Measurement of Low Concentration NH
in Diesel Exhaust using Tunable Diode Laser Adsorption Spectroscopy (TDLAS)
It is expected that aftertreatment for oxides of nitrogen (NOx) will be the main strategy to meeting 2010 and beyond regulations for heavy-duty diesel engines. The introduction of liquid or gaseous ammonia (NH3) in conjunction with selective catalytic reduction (SCR) is one of the primary strategies being considered to meet these regulations. The development and verification of SCR systems will require NH3 measurement systems with sufficiently low detection limits to minimize NH3 slip and ensure slip levels below the regulatory limits. The application of Tunable Diode Laser Adsorption Spectroscopy (TDLAS) to this application offers many distinct advantages for the measurement of NH3 from exhaust including specificity, sensitivity, and the response time necessary to investigate low-level concentrations of exhaust gases.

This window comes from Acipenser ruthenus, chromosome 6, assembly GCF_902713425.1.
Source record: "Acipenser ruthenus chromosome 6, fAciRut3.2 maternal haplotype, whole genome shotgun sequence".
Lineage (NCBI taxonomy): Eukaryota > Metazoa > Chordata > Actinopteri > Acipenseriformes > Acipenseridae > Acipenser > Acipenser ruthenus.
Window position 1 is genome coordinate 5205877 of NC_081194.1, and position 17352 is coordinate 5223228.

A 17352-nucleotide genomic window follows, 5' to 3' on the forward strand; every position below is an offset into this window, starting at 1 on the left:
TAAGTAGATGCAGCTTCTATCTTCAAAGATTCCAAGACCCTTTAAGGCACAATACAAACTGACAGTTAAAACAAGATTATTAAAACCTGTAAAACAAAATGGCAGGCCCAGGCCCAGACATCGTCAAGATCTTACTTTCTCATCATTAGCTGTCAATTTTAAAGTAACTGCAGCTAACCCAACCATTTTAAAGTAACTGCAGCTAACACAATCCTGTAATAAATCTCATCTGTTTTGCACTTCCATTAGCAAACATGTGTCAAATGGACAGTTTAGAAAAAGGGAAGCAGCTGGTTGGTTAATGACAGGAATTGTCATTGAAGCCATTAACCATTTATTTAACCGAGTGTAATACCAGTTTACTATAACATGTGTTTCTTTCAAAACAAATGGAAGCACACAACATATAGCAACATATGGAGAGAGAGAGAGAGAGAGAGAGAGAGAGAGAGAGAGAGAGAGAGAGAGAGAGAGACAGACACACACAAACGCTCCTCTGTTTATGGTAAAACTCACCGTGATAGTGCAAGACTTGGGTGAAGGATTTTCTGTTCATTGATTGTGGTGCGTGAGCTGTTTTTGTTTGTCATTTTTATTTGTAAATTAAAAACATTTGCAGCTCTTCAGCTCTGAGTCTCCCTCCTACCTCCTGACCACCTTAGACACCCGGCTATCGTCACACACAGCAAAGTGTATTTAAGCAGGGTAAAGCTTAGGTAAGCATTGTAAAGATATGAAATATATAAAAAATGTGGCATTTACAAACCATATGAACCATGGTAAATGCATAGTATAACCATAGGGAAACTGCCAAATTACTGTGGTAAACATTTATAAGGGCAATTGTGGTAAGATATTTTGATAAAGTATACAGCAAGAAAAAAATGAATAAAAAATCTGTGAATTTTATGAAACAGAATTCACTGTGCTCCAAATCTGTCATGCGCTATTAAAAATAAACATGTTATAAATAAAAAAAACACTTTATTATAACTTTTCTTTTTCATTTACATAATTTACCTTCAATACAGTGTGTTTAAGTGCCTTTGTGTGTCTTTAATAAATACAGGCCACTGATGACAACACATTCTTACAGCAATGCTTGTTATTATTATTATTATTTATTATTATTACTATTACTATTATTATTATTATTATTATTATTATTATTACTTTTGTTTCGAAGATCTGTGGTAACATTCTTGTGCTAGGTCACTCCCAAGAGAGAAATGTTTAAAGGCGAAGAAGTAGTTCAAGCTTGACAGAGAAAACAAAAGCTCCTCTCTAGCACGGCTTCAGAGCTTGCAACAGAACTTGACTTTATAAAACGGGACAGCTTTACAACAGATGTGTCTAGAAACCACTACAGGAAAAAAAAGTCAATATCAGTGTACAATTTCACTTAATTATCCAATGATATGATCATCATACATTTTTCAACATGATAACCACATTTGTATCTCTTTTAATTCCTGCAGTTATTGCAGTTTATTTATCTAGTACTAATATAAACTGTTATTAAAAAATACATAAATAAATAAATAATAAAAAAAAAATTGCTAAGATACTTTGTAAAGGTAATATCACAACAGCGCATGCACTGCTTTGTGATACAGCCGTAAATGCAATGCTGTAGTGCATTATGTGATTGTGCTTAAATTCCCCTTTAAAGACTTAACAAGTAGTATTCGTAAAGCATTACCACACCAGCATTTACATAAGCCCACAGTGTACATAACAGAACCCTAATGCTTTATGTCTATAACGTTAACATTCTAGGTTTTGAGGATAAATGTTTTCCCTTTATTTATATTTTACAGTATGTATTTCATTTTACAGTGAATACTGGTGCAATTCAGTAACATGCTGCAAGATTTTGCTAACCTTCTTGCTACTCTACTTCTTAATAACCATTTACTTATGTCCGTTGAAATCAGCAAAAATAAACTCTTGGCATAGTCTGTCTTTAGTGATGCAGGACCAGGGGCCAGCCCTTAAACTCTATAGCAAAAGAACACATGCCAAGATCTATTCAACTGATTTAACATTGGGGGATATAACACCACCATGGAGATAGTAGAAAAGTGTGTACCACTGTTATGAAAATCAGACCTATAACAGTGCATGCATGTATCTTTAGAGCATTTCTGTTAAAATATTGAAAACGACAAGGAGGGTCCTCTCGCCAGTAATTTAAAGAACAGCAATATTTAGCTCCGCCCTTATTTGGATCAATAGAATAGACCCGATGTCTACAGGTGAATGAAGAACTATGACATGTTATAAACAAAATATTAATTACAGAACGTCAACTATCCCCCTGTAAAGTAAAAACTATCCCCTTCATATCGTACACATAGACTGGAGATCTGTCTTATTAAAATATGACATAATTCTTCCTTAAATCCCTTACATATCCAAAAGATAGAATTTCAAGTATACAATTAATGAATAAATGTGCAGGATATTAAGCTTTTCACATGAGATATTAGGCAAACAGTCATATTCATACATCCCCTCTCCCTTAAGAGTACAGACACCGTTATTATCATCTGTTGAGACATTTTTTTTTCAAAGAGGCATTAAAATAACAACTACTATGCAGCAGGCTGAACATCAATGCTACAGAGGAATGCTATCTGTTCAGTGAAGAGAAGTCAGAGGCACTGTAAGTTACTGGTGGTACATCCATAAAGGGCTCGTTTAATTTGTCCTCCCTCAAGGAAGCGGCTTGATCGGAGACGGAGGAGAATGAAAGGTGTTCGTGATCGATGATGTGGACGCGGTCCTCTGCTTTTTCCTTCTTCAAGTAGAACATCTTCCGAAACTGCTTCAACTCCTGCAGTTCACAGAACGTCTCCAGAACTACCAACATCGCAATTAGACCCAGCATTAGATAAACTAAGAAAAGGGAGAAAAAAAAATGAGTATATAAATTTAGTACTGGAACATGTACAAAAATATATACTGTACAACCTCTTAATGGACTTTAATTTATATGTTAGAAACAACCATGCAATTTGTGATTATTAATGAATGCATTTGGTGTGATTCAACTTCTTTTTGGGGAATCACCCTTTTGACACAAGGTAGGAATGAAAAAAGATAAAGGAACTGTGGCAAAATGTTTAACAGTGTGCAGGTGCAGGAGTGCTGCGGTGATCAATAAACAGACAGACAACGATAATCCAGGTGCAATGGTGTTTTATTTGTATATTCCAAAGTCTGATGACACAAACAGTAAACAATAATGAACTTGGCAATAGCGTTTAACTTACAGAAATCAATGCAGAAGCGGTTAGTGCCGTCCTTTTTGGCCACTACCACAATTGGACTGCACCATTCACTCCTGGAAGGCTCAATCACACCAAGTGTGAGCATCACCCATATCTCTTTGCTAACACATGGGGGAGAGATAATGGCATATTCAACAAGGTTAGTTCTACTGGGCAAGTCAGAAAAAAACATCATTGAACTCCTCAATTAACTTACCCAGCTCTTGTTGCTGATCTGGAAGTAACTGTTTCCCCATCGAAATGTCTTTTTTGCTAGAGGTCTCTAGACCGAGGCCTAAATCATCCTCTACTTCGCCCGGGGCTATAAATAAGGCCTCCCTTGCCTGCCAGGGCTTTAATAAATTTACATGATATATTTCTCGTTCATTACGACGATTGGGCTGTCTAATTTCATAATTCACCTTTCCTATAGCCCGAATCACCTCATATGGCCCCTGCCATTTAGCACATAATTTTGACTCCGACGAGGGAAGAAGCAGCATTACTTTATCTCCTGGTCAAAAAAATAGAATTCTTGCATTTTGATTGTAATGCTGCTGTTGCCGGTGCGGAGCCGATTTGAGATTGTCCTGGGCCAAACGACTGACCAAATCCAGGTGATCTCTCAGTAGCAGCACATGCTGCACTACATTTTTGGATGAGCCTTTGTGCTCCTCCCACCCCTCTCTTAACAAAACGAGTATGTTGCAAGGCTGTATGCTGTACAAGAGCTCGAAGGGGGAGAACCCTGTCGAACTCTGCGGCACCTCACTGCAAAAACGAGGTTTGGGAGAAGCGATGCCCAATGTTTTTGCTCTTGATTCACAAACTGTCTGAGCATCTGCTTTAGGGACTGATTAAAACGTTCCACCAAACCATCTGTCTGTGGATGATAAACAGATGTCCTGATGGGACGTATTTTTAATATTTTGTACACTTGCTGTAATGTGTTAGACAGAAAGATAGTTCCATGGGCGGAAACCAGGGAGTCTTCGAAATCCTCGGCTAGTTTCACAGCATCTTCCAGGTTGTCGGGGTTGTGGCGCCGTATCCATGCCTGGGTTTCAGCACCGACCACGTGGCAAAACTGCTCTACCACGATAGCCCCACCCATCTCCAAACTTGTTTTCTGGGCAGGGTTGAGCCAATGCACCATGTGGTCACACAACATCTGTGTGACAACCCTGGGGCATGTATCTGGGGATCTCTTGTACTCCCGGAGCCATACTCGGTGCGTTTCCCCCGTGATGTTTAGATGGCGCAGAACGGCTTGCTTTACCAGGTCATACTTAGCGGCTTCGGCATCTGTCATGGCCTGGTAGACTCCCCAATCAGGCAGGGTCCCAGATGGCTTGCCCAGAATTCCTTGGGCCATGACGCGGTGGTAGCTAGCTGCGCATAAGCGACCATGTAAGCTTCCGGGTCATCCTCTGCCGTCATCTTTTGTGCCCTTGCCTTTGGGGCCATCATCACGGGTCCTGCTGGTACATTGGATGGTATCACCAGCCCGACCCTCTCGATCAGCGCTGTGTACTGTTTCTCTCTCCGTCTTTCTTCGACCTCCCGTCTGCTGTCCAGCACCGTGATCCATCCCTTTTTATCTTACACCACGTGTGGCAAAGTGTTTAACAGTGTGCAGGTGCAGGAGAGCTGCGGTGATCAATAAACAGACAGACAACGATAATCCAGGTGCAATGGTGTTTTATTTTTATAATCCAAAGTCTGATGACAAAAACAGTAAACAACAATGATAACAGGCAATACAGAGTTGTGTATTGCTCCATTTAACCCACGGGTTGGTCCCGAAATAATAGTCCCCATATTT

Testing was conducted on a VTA/Extengine anhydrous ammonia NOx reduction system at the CATTS heavy duty chassis dynamometer facility. The results indicated that the average raw exhaust integrated concentrations for the New York Bus Cycle (NYBC), the Urban Dynamometer Driving Schedule (UDDS) and CLE567 tests were below the detection limit of 300 ppbV when using the TDLAS. The aggregate NH3 slip for all tests is well below the standard of 25 ppmV set forth in California Code of Regulations (CCR), Title 13, Section 2706 (b) (3).
Injection recovery tests were used to characterize losses in the transfer tube and dilution tunnel. Recovery rates for the system without the vehicle attached ranged from 70% to 74%, with slightly lower recoveries found for the heated dilution air turned on. Injection recoveries with the vehicle attached to the dilution tunnel and the engine operating at an idle were reduced to 46-47%. Finally, cold start injection recoveries with the engine idling were less than 5%, which could be due to the effects of a cold surface area on the transfer tube and condensation from water from the combustion process.
Additional measurements of NH3 emissions from light-duty gasoline vehicles also showed good comparisons between the raw exhaust TDL measurements and an older FTIR system sampled from the dilution tunnel.